Steven Walters
The State of Politics

Polling Lists Could Go Digital

Elections commission to replace paper lists with “e-poll books.”

By - Jun 19th, 2017 11:40 am
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Voting Line

Voting Line

The Wisconsin Elections Commission (WEC) will be asked tomorrow whether its staff should develop a plan that would let local election clerks replace printed poll lists of voters with electronic poll books – called “e-poll books” – used in 27 other states.

If e-poll books were used statewide, voters in November 2018 elections for U.S. Senate, governor, Congress and the Legislature could be confronted by poll workers carrying tablets or using laptop computers to confirm voters’ identities and have them sign their names electronically.

“E-poll books can make both the voter experience and election officials work more efficient,” commission staff members said in a memo to commissioners that recommends taking the next development step.

E-poll books could help trained poll workers look up and provide answers to voters’ most common questions, help first-time voters register and scan photo IDs. They would be used at voter check-in stations, said Michael Haas, interim Elections Commission administrator.

And don’t worry that e-poll books would make it easier for hackers from Russia or anywhere else to tamper with vote totals, Hass added. “Voting equipment in Wisconsin is not connected to the Internet,” he said.

Andrea Kaminski, executive director of the League of Women Voters, which closely follows election-law changes, said she hopes Haas is right.

“WEC assures us that the Wisconsin election registration database is secure,” Kaminski said. “I hope they’re double-checking in light of recent news about Russian hacking into state systems. E-poll books, like printed poll books, come from the state voter registration database, so they should be as secure as the database is.”

Asked why the League favors the use of e-poll books, Kaminski said:

“At a time when Americans use computers for so many activities, it only makes sense to adopt current technology to make voter registration more accessible and accurate and polling place administration more efficient. Electronic poll books offer many advantages.”

In 2014, state election administers told staff members to not pursue e-books in Wisconsin. But the idea is back, WEC staff members said, “In response to the continuing request of local election officials” – some of the 1,850 local clerks in charge of the state’s 2,800 polling places.

Haas said WEC staff members recommend that they be allowed to develop e-poll books software, which would be available as local clerks decide whether to stay with the current system of printed lists of voters or buy tablets or laptop computers that would use WEC’s software.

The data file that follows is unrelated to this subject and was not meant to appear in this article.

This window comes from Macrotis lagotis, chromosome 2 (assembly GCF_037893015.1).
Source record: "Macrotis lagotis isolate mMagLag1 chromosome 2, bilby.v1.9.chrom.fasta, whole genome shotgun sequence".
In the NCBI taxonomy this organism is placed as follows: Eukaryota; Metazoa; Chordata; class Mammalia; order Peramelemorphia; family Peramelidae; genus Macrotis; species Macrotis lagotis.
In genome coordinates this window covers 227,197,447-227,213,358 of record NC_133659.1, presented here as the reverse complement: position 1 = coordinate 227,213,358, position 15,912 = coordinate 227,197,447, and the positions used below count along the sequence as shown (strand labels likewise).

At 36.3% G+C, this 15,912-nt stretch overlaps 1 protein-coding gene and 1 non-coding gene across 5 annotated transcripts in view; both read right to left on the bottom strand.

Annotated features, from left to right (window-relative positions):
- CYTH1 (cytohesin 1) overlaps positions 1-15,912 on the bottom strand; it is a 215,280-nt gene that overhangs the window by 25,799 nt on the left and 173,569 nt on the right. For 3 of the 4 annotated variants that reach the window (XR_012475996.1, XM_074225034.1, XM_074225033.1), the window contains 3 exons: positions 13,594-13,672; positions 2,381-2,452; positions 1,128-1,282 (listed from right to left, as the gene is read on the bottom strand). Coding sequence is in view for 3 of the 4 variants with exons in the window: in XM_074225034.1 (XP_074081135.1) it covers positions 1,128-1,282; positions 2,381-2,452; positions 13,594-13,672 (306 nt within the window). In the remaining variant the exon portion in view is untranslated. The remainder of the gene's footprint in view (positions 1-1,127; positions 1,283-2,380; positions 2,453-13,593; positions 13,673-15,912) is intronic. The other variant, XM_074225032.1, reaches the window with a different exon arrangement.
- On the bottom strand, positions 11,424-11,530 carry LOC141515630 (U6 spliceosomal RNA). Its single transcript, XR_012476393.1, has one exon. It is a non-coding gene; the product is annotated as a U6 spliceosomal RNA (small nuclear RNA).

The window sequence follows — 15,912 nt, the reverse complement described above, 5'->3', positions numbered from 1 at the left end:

WEC staff members estimated that having them develop software for local e-poll books would cost the agency about $125,000 – money that could be found within the agency’s budget, Haas said.

It could cost a lot more if WEC hired a private company to develop the software, Haas said. Private companies offer software systems with “bells and whistles” that aren’t needed in Wisconsin, he added.

Local officials would decide whether to rely on the state software or hire private companies to help them buy and implement e-poll books and decide how many e-poll books to buy. If Kenosha County bought 100 e-poll books, for example, its annual costs would range from $11,500 to $15,149, WEC officials estimated.

Haas said e-poll books could be in place in “early adapting” counties for November 2018 elections. Pilot projects with e-poll books could be used in the April general election and August primary election, he added.

A Wisconsin town with only 300 voters would not be likely to use e-poll books, Haas said.

WEC staff members asked Iowa, Michigan and Colorado officials how e-poll books have worked in their states. Iowa, where 74 of the state’s 99 counties use e-poll books, reported development costs of about $190,000. About 4,200 of Michigan’s 4,800 precincts use e-poll books and state officials reported development costs of between $60,000 and $75,000. Colorado mails ballots to all voters, requires the use of Interest based e-poll books at every voting station and reported development costs of about $432,000.

Although Iowa officials said local poll workers were “anxious” about converting from poll lists to e-poll books, careful training overcame that reaction. Between 25,000 and 30,000 officials and volunteers work on a presidential election in Wisconsin.

WEC staffers said Iowa Michigan and Colorado officials all agreed on one thing: “None regretted their [e-poll books] decision.”

Steven Walters is a senior producer for the nonprofit public affairs channel WisconsinEye. Contact him at stevenscwalters@gmail.com

2 thoughts on “The State of Politics: Polling Lists Could Go Digital”

  1. Sorry…but I call baloney on this one. Just because they think no one can tamper with vote totals doesn’t mean they can’t tamper with the poll books or other data once it is ‘out there’. And a computer on the network doesn’t actually have to have a port to the internet in order to be hacked once a hacker gains access to the network it resides on.

    And don’t worry that e-poll books would make it easier for hackers from Russia or anywhere else to tamper with vote totals, Hass added. “Voting equipment in Wisconsin is not connected to the Internet,” he said.

  2. Colin Stuart says:

    more expensive technology only to slow down the voting system, make access to voting harder, and not provide any real benefit. It wasn’t broken before, please let’s not break it any further. The creation of voter ID is a big enough hoax.

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